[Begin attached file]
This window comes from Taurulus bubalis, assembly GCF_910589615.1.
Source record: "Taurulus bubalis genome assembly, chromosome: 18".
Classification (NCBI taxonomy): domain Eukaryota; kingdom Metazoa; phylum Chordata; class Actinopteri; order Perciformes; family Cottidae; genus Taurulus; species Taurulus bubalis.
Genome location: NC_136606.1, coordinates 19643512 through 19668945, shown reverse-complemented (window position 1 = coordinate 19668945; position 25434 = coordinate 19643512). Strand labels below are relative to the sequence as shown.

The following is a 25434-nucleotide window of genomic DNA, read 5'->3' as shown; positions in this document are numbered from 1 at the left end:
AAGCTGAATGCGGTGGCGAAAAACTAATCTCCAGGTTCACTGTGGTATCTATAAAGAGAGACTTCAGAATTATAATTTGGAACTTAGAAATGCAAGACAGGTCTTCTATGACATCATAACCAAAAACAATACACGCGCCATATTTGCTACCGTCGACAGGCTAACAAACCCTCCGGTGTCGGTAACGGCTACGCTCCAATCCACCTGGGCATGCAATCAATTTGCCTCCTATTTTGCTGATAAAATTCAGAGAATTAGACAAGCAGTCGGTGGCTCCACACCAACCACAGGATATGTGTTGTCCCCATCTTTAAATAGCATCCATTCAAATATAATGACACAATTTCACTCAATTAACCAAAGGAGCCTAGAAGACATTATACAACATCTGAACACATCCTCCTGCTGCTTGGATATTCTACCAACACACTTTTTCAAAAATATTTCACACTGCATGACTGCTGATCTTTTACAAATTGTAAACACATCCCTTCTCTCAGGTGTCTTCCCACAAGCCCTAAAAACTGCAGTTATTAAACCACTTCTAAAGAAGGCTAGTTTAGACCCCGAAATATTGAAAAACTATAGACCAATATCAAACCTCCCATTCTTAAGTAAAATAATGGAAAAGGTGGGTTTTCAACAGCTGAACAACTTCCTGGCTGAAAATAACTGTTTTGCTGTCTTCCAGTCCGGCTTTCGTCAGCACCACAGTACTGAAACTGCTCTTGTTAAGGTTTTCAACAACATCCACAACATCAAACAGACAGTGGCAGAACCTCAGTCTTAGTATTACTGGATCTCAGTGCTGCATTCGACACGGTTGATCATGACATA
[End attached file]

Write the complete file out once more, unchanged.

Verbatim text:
This window comes from Taurulus bubalis, assembly GCF_910589615.1.
Source record: "Taurulus bubalis genome assembly, chromosome: 18".
Classification (NCBI taxonomy): domain Eukaryota; kingdom Metazoa; phylum Chordata; class Actinopteri; order Perciformes; family Cottidae; genus Taurulus; species Taurulus bubalis.
Genome location: NC_136606.1, coordinates 19643512 through 19668945, shown reverse-complemented (window position 1 = coordinate 19668945; position 25434 = coordinate 19643512). Strand labels below are relative to the sequence as shown.

The following is a 25434-nucleotide window of genomic DNA, read 5'->3' as shown; positions in this document are numbered from 1 at the left end:
AAGCTGAATGCGGTGGCGAAAAACTAATCTCCAGGTTCACTGTGGTATCTATAAAGAGAGACTTCAGAATTATAATTTGGAACTTAGAAATGCAAGACAGGTCTTCTATGACATCATAACCAAAAACAATACACGCGCCATATTTGCTACCGTCGACAGGCTAACAAACCCTCCGGTGTCGGTAACGGCTACGCTCCAATCCACCTGGGCATGCAATCAATTTGCCTCCTATTTTGCTGATAAAATTCAGAGAATTAGACAAGCAGTCGGTGGCTCCACACCAACCACAGGATATGTGTTGTCCCCATCTTTAAATAGCATCCATTCAAATATAATGACACAATTTCACTCAATTAACCAAAGGAGCCTAGAAGACATTATACAACATCTGAACACATCCTCCTGCTGCTTGGATATTCTACCAACACACTTTTTCAAAAATATTTCACACTGCATGACTGCTGATCTTTTACAAATTGTAAACACATCCCTTCTCTCAGGTGTCTTCCCACAAGCCCTAAAAACTGCAGTTATTAAACCACTTCTAAAGAAGGCTAGTTTAGACCCCGAAATATTGAAAAACTATAGACCAATATCAAACCTCCCATTCTTAAGTAAAATAATGGAAAAGGTGGGTTTTCAACAGCTGAACAACTTCCTGGCTGAAAATAACTGTTTTGCTGTCTTCCAGTCCGGCTTTCGTCAGCACCACAGTACTGAAACTGCTCTTGTTAAGGTTTTCAACAACATCCACAACATCAAACAGACAGTGGCAGAACCTCAGTCTTAGTATTACTGGATCTCAGTGCTGCATTCGACACGGTTGATCATGACATA